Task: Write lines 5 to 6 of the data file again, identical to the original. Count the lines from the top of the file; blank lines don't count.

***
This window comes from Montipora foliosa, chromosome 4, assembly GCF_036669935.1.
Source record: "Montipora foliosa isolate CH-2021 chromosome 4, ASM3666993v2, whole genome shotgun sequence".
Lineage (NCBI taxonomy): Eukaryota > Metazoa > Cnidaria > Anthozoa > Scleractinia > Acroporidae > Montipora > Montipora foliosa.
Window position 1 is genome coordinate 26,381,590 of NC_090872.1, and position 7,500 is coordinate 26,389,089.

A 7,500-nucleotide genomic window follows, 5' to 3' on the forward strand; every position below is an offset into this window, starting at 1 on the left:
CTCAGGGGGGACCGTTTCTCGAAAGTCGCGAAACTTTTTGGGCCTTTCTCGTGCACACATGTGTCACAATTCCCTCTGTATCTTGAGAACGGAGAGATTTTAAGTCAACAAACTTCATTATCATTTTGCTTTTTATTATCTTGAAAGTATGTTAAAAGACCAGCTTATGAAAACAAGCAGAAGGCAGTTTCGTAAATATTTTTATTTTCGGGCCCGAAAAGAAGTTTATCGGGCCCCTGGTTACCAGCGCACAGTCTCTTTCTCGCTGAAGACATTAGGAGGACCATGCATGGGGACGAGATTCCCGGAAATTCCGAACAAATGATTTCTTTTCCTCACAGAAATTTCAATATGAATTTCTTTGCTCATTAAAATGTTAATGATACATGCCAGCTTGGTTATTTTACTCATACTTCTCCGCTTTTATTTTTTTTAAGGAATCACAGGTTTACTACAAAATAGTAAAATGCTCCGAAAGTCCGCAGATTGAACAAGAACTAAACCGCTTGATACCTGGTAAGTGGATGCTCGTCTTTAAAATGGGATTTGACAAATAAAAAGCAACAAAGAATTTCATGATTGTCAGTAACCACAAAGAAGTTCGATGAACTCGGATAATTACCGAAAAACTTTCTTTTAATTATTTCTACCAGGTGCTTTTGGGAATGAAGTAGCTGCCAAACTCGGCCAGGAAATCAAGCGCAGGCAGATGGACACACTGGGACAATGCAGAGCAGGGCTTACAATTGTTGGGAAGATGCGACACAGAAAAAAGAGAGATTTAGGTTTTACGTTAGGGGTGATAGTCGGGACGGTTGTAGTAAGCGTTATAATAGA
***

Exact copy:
A 7,500-nucleotide genomic window follows, 5' to 3' on the forward strand; every position below is an offset into this window, starting at 1 on the left:
CTCAGGGGGGACCGTTTCTCGAAAGTCGCGAAACTTTTTGGGCCTTTCTCGTGCACACATGTGTCACAATTCCCTCTGTATCTTGAGAACGGAGAGATTTTAAGTCAACAAACTTCATTATCATTTTGCTTTTTATTATCTTGAAAGTATGTTAAAAGACCAGCTTATGAAAACAAGCAGAAGGCAGTTTCGTAAATATTTTTATTTTCGGGCCCGAAAAGAAGTTTATCGGGCCCCTGGTTACCAGCGCACAGTCTCTTTCTCGCTGAAGACATTAGGAGGACCATGCATGGGGACGAGATTCCCGGAAATTCCGAACAAATGATTTCTTTTCCTCACAGAAATTTCAATATGAATTTCTTTGCTCATTAAAATGTTAATGATACATGCCAGCTTGGTTATTTTACTCATACTTCTCCGCTTTTATTTTTTTTAAGGAATCACAGGTTTACTACAAAATAGTAAAATGCTCCGAAAGTCCGCAGATTGAACAAGAACTAAACCGCTTGATACCTGGTAAGTGGATGCTCGTCTTTAAAATGGGATTTGACAAATAAAAAGCAACAAAGAATTTCATGATTGTCAGTAACCACAAAGAAGTTCGATGAACTCGGATAATTACCGAAAAACTTTCTTTTAATTATTTCTACCAGGTGCTTTTGGGAATGAAGTAGCTGCCAAACTCGGCCAGGAAATCAAGCGCAGGCAGATGGACACACTGGGACAATGCAGAGCAGGGCTTACAATTGTTGGGAAGATGCGACACAGAAAAAAGAGAGATTTAGGTTTTACGTTAGGGGTGATAGTCGGGACGGTTGTAGTAAGCGTTATAATAGA